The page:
Advertiser Disclosure
Advertiser Disclosure: The credit card and banking offers that appear on this site are from credit card companies and banks from which receives compensation. This compensation may impact how and where products appear on this site, including, for example, the order in which they appear on category pages. does not include all banks, credit card companies or all available credit card offers, although best efforts are made to include a comprehensive list of offers regardless of compensation. Advertiser partners include American Express, Chase, U.S. Bank, and Barclaycard, among others.

4 Bank ATM Machine Skimmer Fraud and Hacks To Watch For


Disorder, Inflation, and Gold...

Discover how experts are combatting inflation with Gold (TAX FREE) with this free report.

Inside Your Report:

  • Top Strategies to Hedge Inflation
  • Benefits of diversifying with gold and precious metal
  • 2022 IRS Loopholes
  • Why experts are turning to Gold

Download an actionable plan to help protect your assets with gold & silver in a severe economic downturn.

The best piece of advice that I can give you when it comes to the use of ATM/debit cards is this: be careful.

Personally, I own a debit card and I do carry it with me, but mainly for emergency purposes and because it’s a debit card that can actually generate rewards. Believe it or not, I would say I use it maybe one time per year because of the huge dangers involved.


Am I sounding paranoid? Am I just spouting off and making a mountain out of a molehill? Here are 4 reasons to help you understand my perspective:

Motley Fool Stock Advisor recommendations have an average return of 397%. For $79 (or just $1.52 per week), join more than 1 million members and don't miss their upcoming stock picks. 30 day money-back guarantee. Sign Up Now

1. You Are Less Protected Than With a Credit Card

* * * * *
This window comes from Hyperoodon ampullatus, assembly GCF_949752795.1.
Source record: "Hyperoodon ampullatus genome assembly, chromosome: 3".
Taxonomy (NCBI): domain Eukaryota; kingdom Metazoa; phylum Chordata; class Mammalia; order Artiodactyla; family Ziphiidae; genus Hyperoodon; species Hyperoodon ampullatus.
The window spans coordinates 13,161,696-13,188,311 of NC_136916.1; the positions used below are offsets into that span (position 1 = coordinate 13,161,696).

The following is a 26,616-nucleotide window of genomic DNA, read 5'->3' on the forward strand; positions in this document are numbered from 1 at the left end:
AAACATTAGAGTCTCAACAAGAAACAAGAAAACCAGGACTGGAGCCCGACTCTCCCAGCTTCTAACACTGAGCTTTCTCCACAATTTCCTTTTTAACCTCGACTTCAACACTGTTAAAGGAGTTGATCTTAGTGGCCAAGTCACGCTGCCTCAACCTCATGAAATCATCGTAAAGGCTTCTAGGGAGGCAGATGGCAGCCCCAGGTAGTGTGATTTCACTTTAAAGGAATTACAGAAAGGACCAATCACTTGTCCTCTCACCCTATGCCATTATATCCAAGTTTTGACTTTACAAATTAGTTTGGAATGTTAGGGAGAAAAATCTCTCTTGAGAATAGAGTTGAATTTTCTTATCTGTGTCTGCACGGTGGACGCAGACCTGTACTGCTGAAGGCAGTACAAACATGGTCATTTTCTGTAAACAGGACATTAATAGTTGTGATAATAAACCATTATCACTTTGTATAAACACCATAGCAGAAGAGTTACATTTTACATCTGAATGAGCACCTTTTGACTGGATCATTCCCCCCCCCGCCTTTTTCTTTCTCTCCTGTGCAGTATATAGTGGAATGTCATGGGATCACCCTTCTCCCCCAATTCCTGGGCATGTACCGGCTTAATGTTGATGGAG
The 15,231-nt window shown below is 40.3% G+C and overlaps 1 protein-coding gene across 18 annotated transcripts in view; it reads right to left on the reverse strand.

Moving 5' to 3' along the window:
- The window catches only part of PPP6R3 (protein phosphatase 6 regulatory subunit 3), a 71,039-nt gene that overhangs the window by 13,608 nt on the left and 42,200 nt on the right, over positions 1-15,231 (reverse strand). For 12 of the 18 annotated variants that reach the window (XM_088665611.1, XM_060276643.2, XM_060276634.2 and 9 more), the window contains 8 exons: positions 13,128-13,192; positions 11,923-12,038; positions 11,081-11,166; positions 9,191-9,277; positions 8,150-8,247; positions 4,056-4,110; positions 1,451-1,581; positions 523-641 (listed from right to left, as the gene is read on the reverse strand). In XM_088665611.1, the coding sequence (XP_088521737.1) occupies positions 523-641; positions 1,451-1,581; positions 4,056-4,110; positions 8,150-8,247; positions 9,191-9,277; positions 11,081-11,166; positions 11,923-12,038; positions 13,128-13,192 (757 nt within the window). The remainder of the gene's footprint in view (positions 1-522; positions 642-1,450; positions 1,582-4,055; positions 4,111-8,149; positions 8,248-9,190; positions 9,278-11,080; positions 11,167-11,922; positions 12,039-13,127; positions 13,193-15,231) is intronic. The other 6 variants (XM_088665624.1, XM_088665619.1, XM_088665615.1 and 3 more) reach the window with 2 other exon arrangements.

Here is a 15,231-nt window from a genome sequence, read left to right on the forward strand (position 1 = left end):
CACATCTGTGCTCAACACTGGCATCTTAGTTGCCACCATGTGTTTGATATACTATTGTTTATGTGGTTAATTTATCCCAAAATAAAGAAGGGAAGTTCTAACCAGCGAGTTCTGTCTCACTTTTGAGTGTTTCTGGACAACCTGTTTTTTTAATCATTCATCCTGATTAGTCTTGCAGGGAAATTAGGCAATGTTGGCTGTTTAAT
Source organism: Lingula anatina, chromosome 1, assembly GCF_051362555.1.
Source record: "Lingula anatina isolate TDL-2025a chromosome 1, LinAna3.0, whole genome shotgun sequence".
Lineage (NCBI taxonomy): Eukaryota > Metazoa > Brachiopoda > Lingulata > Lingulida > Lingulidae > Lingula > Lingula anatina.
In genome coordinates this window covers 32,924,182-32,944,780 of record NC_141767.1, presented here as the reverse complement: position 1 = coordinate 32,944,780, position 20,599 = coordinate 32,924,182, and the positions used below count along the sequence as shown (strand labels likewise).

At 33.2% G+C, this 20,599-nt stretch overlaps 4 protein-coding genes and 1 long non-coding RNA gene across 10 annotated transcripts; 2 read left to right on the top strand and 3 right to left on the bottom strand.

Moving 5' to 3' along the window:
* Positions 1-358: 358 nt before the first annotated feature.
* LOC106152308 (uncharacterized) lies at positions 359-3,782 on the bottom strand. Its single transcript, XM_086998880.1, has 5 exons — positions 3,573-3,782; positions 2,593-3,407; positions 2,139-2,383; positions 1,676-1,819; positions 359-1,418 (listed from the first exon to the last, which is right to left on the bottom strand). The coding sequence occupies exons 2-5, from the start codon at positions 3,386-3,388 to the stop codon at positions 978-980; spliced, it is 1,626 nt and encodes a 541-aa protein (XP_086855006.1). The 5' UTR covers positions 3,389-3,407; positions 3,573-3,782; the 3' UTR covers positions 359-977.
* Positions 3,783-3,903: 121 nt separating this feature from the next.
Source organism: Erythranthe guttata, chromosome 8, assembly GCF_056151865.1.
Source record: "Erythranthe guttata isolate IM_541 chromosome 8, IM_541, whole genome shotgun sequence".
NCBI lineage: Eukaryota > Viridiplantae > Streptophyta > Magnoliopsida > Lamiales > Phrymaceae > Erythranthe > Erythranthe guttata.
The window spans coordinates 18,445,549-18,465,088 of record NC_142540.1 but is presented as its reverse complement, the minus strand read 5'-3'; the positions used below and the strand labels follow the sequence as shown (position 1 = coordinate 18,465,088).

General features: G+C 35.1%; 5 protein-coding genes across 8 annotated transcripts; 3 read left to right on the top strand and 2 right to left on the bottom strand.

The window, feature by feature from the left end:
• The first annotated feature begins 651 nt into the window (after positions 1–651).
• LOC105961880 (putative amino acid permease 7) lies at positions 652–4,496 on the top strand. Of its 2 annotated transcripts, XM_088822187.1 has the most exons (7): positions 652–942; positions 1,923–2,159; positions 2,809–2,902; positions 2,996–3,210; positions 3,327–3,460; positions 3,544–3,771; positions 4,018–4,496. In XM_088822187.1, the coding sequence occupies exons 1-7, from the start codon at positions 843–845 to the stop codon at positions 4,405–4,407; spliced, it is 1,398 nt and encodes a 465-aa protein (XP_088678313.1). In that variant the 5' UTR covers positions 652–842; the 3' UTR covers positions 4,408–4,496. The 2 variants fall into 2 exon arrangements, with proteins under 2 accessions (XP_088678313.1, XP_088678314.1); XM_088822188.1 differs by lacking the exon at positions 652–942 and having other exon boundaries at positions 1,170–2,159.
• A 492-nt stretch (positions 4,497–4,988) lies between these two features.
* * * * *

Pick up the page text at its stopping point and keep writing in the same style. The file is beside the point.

When compared to an actual credit card, you have fewer protections at your disposal when you use your debit card. For example, let’s say you book an airline ticket and shortly thereafter, the carrier goes out of business. With a credit card, you can do what’s called a “chargeback” and basically get your money back. You have no such protection with a debit card.

2. They Could Be Watching

Criminals have been known to use cameras and/or high-powered binoculars to peer over your shoulder to get your banking information, so you now don’t just have to worry about the guy standing behind you. Credit cards often have better policies in place that will allow you to retain your money in the case of credit card information theft.

3. The “Skimmer” Scam

You put yourself at great risk for identity theft when you use an ATM card. It’s recently been given the nickname of the “skimmer scam.”

This is how it works: the criminal attaches a crude piece of Plexiglas of some sort directly over the slot where you insert your ATM card into the machine. This piece of Plexiglas is designed to “read” the information off of the magnetic strip from the back of your card. Once the criminal has this information in his possession, he can use it to duplicate a blank ATM card with your banking information on it and begin to empty your account.

4. Wireless Identity Theft

Recently these scam artists have upped their game as well. They now have wireless readers at their disposal which do the exact same thing. The only difference is that they never have to return to the actual machine to use your information and therefore decrease their chances of getting caught.

Still Not Convinced?

In one recent real-life example, thieves were able to get away with over $60,000 from just one machine alone using the “skimmer scam.” Just one machine. There are a million stories like this and don’t think you’re immune to this ever happening to you.

Preventive Measures

The security issues associated with using ATM/debit cards are real and you should be aware of them. If you still feel the need to carry and use one, there are a few things you can do to minimize your risk.

  • You should always place your free hand over the one that is entering your PIN to hide it from anyone spying on you.
  • You should always run your hand firmly over the slot that you insert your card into. If there is any sort of “wiggling” to it, then it may be a machine that has been targeted by criminals. Normally, these slots are tight and do not move. I’ve never felt a compromised one, but they say it’s not very hard to tell the difference.
  • I would seriously consider not using an ATM card at all. If you need cash, plan it out and stop by the bank before it closes and for all other cash needs, use your credit card as long as you know you can pay it off in time.

Do you know of any ATM horror stories? As always, your feedback and comments are greatly appreciated.

David started his own personal finance blog, YourFinances101, in June of 2009 and published his first book on ways to save more and spend less called "Don't Be A Mule..." Since then he has been a regular contributor for Money Crashers. He lives just outside Atlanta, GA and most all of his free time is taken up by his amazing three year old son, Nicholas.